That was indeed good news. And part of the glory for Ahimaaz was that he was alive to tell David. David shows no interest in that. That would hurt. And part of the glory for Ahimaaz was the privilege of being part of a miraculous campaign against Absalom. And he loved David, and was loyal to David. There were good reason for his enthusiasm. But David brushed those aside. And thus his words were unwittingly brushing aside love, loyalty, enthusiasm for David, faithfulness, and self-sacrifice - as if it was unimportant. I'm sure he didn't intend to, but that was the effect of his words. And that's what made Joab so angry in the next chapter.

But obviously has an entirely different interest (v. 29)

And though David was no doubt relieved at the news that the army had won, it would have been disheartening to have David's first words be the words in verse 29, "Is the young man Absalom safe?" That would have cut like a knife. Instead of asking about the welfare of his troops, and how many people had died, he asks if Absalom is OK. I'm sure that Ahimaaz is silently thinking, "What are you talking about?! Absalom is the enemy. We were fighting against Absalom and risking our lives to protect you from Absalom!" He doesn't say it, but that had to have been going through his mind. And so commentaries assume that Ahimaaz's next words – which suddenly hide some the very news that he had been planning to bring – came from a sudden realization that David would not be happy with the news of his son's death after all. It didn't make sense to him, but he answered David:

2Sam. 18:29 …. "When Joab sent the king's servant and me your servant, I saw a great tumult, but I did not know what it was about."

Now that is a bold-faced lie. He knew from verse 20 that Absalom was dead. But the fact that he had previously been eager to bring the message and now is suddenly hiding the true message shows a dampening of his enthusiasm. The wind has been taken out of his sails and instead of joy there is fear. That's why he lied.

And puts Ahimaaz to the side (v. 30)

David shows little interest in Ahimaaz at this point. Verse 30:

2Sam. 18:30 And the king said, "Turn aside and stand here." So he turned aside and stood still.

He does the same thing with the Cushite (vv. 31-32)

And exactly the same thing happened with the Cushite in verses 31-32

2Sam. 18:31 Just then the Cushite came, and the Cushite said, "There is good news, my lord the king! For the LORD has avenged you this day of all those who rose against you."

2Sam. 18:32 And the king said to the Cushite, "Is the young man Absalom safe?" So the Cushite answered, "May the enemies of my lord the king, and all who rise against you to do harm, be like that young man!"

This is good news. This is something the king should be excited about. But a father's love gets in the way of a king's duties, and verse 33 gives the ultimate kick in the stomach to every soldier that has risked his life to fight against Absalom. Verse 33:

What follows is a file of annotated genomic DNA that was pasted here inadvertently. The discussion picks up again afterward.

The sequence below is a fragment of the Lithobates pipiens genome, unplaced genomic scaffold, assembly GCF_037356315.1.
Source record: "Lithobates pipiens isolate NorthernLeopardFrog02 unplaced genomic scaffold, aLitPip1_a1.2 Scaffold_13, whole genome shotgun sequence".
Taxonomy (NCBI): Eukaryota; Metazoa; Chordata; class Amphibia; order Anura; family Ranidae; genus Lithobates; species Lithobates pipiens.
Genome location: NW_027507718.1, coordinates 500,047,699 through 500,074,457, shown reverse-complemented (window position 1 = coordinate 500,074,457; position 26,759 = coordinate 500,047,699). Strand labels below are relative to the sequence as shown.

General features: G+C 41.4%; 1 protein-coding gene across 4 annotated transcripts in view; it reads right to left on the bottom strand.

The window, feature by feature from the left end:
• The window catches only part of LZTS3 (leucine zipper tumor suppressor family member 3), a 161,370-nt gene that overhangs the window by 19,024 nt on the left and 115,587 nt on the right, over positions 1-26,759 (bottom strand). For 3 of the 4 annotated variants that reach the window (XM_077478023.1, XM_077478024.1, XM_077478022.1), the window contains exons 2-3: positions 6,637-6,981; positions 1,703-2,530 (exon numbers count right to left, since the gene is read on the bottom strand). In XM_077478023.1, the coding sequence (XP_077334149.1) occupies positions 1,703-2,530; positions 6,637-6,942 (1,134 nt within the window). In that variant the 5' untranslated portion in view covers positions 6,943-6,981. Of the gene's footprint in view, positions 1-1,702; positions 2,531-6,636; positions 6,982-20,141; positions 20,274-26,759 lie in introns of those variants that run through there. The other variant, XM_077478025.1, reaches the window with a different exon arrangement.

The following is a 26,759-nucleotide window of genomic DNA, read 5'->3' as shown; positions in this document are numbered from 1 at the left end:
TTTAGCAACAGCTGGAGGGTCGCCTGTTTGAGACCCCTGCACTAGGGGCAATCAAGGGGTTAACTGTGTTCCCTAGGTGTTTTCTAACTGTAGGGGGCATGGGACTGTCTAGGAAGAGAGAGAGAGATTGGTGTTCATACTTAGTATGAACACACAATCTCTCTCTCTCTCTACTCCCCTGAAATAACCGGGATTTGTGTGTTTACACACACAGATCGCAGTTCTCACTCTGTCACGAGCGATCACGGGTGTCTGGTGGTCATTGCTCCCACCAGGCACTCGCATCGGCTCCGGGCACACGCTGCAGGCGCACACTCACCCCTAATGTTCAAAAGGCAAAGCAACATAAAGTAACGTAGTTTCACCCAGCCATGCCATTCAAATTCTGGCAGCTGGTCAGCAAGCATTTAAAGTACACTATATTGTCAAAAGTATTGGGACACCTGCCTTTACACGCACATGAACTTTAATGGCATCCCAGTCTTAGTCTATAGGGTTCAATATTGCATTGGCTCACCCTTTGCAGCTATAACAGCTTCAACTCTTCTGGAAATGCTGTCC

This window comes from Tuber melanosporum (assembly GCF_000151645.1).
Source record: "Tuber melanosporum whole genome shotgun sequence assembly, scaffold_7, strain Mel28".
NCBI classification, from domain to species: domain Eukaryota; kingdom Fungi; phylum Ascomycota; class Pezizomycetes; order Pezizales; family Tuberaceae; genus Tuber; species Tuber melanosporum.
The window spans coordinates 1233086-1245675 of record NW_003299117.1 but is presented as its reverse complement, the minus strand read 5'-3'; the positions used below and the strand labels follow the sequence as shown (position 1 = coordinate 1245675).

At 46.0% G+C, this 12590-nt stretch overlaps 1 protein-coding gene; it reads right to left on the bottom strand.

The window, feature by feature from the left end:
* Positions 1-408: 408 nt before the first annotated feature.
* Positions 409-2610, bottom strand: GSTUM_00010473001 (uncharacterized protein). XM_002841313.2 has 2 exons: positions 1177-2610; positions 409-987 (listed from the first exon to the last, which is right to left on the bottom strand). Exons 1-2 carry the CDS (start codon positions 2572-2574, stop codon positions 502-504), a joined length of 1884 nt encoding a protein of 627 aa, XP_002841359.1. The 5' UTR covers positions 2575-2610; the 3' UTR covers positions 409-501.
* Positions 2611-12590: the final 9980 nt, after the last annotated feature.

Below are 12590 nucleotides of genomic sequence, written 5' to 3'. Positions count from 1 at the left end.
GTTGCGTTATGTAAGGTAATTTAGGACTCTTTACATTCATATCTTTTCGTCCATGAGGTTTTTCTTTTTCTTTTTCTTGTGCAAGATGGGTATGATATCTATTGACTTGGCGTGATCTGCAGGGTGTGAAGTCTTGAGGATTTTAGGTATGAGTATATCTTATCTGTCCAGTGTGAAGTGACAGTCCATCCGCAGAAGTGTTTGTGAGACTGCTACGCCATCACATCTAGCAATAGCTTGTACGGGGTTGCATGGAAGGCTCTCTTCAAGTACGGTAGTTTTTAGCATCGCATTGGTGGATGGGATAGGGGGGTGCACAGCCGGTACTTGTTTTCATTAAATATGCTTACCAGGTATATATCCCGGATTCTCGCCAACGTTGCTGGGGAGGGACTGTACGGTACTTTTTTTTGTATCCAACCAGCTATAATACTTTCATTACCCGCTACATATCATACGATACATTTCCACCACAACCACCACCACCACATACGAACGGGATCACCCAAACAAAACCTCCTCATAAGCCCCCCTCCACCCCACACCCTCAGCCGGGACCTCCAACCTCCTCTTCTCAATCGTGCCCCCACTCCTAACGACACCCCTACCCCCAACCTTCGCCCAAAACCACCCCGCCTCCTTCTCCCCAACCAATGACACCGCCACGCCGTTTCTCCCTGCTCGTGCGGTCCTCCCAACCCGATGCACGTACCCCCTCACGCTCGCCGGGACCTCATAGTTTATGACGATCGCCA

The wind was completely taken out of everyone's sails by David's treating of the good news as bad news (v. 33)

2Sam. 18:33 Then the king was deeply moved, and went up to the chamber over the gate, and wept. And as he went, he said thus: "O my son Absalom—my son, my son Absalom—if only I had died in your place! O Absalom my son, my son!"

The wind was completely taken out of the sails of everyone when David treated this good news as if it was the worst news he could have gotten. There was no praise for their efforts, or their sacrifices, or their love, or their loyalty. There was not one word of gratefulness expressed. Instead, David treated them as if they had mortally wounded him.

These are the kinds of responses that can turn enthusiastic idealists into indifferent cynics. It happens between husbands and wives; it happens between children and parents. And if that has happened to you, it is understandable if you lose your enthusiasm and start simply going through the motions. God has made us to be creatures of vision, and when the reason for vision is taken away, we tend to trudge aimlessly through life. That's one of the reasons we tried to find out what the sense of calling or vision that was that God was putting on our children's lives. We wanted them to pursue that vision and be driven by that calling. And so there is vision involved.

God has also made us to be creatures of hope, and when hope is spoiled or soiled, it takes the fun out of life. God has made us to be creatures of faith – a faith that can move mountains and conquer the land of Canaan, but when people routinely chip away at our faith we can easily find ourselves just going through the motions. God has made us to be people of love and loyalty, but when our love or loyalty has been spurned, it's easy to close our hearts off and no longer try.